Until Trees that Count was established in 2016, New Zealand had no way to capture the official native tree count. Now we do. So far we know there are over 31.8 million native trees in our country, which over the next 50 years have the potential to remove 5–7 million tonnes of carbon dioxide from the atmosphere. Since the programme began, New Zealanders have purchased 500,000 trees at $10 each, which has generated $5 million to put back into the project. This is just the beginning…
Trees That Count
The Trees that Count (TTC) programme is managed by Project Crimson, a conservation charity that has been championing native tree planting since 1990. It brings together businesses, communities and everyday Kiwis with the vision of helping plant 200 million native trees across Aotearoa over ten years. The Tindall Foundation (TTF) is a founding supporter of Trees that Count; Sir Stephen Tindall has always been a strong advocate for the environment. Realising the massive potential of trees to sequester carbon in New Zealand and help with climate change, Stephen challenged Project Crimson to take on the TTC project, and TTF put funding towards a goal of 200 million native trees by 2030. He had been instrumental in setting up TTC after being inspired by Project Crimson’s Living Legends project, which saw 170,000 native trees planted across 17 locations throughout New Zealand. Each region was dedicated to a regional rugby legend, leaving a living legacy to celebrate New Zealand’s hosting of the 2011 Rugby World Cup.
What is the aim?
TTC’s launch in 2016 reflects TTF’s desire to address rising levels of carbon dioxide emissions, and an awareness by its Trustees of the role that trees (and especially native trees) play in sequestering carbon. Research clearly shows that, while slower-growing than exotic species such as radiata pine, native trees sequester much more carbon over time. Initially the vision was ‘a tree planted for every New Zealander by 2030’, or 4.5 million trees. That very shortly increased to ten trees for every New Zealander, raising the target to 45 million trees. But it didn’t take long for the challenge to become even more ambitious — 40 trees for every New Zealander — so the target became 180 million trees. And then (why not round it off?) it became 200 million trees!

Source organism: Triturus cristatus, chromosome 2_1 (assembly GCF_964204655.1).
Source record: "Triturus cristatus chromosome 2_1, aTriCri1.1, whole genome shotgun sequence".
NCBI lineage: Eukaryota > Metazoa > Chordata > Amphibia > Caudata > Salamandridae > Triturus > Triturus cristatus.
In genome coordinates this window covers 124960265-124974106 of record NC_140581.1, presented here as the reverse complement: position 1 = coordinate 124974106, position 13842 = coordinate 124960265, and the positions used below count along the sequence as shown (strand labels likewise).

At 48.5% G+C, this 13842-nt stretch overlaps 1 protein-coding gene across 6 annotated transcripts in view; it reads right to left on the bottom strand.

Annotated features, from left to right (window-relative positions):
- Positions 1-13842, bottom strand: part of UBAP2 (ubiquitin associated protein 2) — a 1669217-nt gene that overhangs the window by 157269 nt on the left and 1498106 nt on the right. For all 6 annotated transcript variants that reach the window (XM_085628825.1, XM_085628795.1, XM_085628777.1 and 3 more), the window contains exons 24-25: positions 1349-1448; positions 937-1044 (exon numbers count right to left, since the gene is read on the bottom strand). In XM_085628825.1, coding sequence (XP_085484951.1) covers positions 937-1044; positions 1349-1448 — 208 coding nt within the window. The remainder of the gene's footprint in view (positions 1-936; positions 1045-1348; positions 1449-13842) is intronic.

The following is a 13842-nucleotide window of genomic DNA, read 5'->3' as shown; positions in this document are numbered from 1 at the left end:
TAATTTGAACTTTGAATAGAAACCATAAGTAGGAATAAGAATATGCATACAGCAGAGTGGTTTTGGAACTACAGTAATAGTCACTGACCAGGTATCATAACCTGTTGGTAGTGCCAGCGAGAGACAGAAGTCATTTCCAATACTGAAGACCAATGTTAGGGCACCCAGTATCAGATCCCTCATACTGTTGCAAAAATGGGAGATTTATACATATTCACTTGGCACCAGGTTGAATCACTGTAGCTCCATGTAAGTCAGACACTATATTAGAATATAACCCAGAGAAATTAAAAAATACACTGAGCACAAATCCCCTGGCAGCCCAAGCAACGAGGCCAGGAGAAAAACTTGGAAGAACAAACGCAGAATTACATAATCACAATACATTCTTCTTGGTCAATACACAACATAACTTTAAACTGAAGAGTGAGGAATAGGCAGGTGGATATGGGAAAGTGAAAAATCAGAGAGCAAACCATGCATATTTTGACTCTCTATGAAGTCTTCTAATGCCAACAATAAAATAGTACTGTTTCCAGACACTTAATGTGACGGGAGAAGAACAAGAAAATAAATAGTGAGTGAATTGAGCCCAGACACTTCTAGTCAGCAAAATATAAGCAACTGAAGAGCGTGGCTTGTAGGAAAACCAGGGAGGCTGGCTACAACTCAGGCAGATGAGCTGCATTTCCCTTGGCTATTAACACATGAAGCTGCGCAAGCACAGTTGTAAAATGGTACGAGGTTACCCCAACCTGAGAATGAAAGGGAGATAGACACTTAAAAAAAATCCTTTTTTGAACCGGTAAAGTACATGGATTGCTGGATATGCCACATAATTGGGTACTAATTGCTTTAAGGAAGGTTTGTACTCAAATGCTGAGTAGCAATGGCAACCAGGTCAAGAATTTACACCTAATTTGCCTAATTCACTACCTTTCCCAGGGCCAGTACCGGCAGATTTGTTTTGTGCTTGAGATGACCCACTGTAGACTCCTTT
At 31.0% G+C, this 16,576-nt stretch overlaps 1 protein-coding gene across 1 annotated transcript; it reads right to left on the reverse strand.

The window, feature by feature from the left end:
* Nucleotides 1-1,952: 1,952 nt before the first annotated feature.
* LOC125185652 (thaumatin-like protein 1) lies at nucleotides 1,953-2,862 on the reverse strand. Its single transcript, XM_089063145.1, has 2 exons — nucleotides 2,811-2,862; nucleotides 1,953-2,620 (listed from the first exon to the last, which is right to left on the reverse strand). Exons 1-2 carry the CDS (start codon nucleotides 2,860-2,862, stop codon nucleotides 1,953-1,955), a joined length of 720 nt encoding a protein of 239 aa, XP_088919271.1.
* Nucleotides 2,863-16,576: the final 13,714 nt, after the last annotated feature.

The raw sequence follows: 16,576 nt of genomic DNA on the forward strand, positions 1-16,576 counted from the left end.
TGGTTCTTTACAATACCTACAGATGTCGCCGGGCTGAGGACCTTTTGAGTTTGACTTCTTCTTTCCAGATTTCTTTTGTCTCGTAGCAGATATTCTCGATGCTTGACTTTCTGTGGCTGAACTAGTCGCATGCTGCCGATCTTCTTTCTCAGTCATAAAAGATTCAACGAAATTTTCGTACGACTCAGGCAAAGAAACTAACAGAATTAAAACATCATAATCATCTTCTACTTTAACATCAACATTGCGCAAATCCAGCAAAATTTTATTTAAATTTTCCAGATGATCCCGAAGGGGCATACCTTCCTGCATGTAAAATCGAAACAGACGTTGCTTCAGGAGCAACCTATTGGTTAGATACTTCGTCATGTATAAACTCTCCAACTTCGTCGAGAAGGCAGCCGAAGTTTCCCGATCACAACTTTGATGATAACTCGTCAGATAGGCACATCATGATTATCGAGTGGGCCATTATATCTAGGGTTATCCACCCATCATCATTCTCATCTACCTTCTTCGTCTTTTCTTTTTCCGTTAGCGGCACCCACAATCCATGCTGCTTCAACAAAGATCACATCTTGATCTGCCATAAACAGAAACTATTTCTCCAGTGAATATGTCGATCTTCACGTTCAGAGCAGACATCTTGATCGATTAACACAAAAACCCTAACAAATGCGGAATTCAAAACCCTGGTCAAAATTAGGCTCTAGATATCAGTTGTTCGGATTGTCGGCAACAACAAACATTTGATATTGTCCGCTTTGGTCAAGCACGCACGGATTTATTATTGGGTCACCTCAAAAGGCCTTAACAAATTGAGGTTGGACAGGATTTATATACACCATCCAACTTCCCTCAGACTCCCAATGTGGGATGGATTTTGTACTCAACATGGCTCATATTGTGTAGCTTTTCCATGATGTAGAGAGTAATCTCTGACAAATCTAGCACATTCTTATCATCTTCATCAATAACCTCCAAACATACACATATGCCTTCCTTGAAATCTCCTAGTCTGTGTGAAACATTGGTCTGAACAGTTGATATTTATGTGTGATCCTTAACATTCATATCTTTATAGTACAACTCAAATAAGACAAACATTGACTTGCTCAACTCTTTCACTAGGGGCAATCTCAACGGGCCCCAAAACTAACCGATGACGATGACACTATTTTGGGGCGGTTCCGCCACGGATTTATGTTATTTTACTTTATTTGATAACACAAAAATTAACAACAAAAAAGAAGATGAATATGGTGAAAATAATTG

Originally the aim was to maintain a simple count of all the native trees that were being planted around the country, and explore ways that could contribute to achieving New Zealand’s international climate change commitments. From the great work done by Tāne’s Trees Trust we assumed that there were already about 10 million native trees being planted each year. But no one was counting them in a way that would let the nation realise the benefits from that effort. That included responding to climate change, as well as the wider benefits from restoring and enhancing our environment — habitat preservation, increased biodiversity, improved water quality, reduced erosion, recreational opportunities, cultural and spiritual value, and community building.
Given the goal, developing an efficient way of collecting data was integral to achieving it, as was setting up a means of connecting tree growers, landowners and planters. TTF funding provided the catalytic investment to kickstart the programme, but the challenge for the TTC team was to find a way to pay for it sustainably.
How does it work?
As well as encouraging all groups and companies planting native trees to register their trees with the count, TTC is helping to stimulate a movement of new native tree planting. To achieve that, the TTC team identified that they needed a self-sustaining connection, financial and data collection structure, and an incentive for groups to provide data so they could get more trees into the ground.
They needed to unlock generosity and develop a reliable, financially sustainable model. Enter the ‘Marketplace’ — an online portal that connects native tree planters with funders, enabling Kiwi businesses or individuals to invest into a sustainability programme, which in turn enables conservation groups to plant more trees. The cleverly designed system takes funding for native trees and matches the funding to planters — farmers, iwi/ tribes, schools, community groups and others — who apply for the trees. The groups must have previously contributed to the tree count to be eligible to receive those trees, which helps with the quality-control process.